And for this longtime 2K fan, playing a basketball game — specifically, the career mode — and not having many critical parts of the experience locked behind in-game currency is refreshing. And yes, this is based 100 percent on feeling and not raw data, but it feels — so far at least — that Live’s career mode was designed to be experienced best by everyone, whereas with 2K it’s best if you drop some cash to try and catch up with everyone. That matters a great deal, particularly if you’re starting fresh at the finish line a few weeks after release.
The One is my absolute favorite part of NBA Live 18, and the Pro-Am Tour is a big reason why. Whereas Live Events and Live Run focus on online play, the Pro-Am Tour is the offline mode, and it is plenty deep. There are five different stages, so to speak. Each stage has two sets of games to play: tournament and non-tournament. For the non-tournament games, your goal is to win these games, of course, but also to complete three specific challenges each game. Games range from easy to hard, as do the challenges.
The same is true for tournament games. Win all of the games and you unlock a special reward crate. Complete all of the in-game challenges and win another special reward crate. Easier challenges might be to get one more assist than a specific player. Harder challenges might be to get more combined rebounds than Joel Embiid and Ben Simmons, which is a *cough* tall order when you’re a shooting point guard.
The stages will take some time to get through, especially if your goal is complete all of the in-game challenges. Some of the more difficult ones will necessitate some replay. So far, I’ve been doing my best to complete the challenges, but my main goal is to win. Playing through a “second time” while focusing on completing all of the challenges to get more crates will definitely add a lot of replay value.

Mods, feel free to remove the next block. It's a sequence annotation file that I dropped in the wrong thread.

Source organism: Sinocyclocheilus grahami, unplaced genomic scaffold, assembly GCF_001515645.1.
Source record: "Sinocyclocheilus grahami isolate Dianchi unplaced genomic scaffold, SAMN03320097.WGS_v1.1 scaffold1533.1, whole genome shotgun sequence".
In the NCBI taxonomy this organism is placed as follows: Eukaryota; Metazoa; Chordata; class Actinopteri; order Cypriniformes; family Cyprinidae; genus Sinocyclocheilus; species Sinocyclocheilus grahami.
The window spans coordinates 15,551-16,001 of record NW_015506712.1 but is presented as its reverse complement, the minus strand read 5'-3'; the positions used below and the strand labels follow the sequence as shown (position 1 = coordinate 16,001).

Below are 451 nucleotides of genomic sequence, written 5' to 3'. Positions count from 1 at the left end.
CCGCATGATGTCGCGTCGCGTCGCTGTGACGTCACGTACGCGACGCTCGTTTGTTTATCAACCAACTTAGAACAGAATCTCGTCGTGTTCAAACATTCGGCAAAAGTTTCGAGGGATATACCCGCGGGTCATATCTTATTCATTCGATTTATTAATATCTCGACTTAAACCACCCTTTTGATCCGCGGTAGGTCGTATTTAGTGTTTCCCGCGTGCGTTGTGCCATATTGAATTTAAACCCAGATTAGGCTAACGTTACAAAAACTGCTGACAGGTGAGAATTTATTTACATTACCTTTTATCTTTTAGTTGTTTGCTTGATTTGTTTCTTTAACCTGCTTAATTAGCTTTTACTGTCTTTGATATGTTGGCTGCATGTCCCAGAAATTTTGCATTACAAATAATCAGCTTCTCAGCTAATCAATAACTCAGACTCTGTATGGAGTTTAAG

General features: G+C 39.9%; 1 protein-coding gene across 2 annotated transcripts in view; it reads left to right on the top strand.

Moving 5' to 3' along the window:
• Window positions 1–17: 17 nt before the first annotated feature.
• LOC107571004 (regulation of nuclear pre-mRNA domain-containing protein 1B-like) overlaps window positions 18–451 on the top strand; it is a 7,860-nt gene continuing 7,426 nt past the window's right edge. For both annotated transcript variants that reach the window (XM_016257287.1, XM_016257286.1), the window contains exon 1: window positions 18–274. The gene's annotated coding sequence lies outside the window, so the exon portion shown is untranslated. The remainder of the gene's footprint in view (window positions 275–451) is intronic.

One of my favorite aspects of NBA Live 18 is the way you go about upgrading and leveling up your created player in The One. Instead of upgrading specific attributes, you focus on primary and secondary skills, upgrading each as you earn skill points with your play. It has more of an RPG feel in that sense, which isn’t something you’d expect from a basketball game, but it works. The skills available to you will depend on the play style you chose at the beginning.
With that play style, you’ll also eventually unlock three trait slots. There are over 50 different traits in the game, each one progressing from bronze to silver and finally gold. The best part? You can change which traits are applied to your player before each game. So if your team needs a rebounding boost one game but more shooting the next game, you can accommodate.
To be clear, changing traits from game to game won’t turn your SF from a ball-handling wizard one game to a shot-blocking maniac the next game. They do not drastically alter your player type. Rather, they are temporary attribute boosts that you can strategically apply based on the make up of the team you are on and the team you are facing. It’s a nice touch, and I’m excited to see what Live does with this down the road.
What about you? What do you like most about NBA Live 18? Let us know in the comments!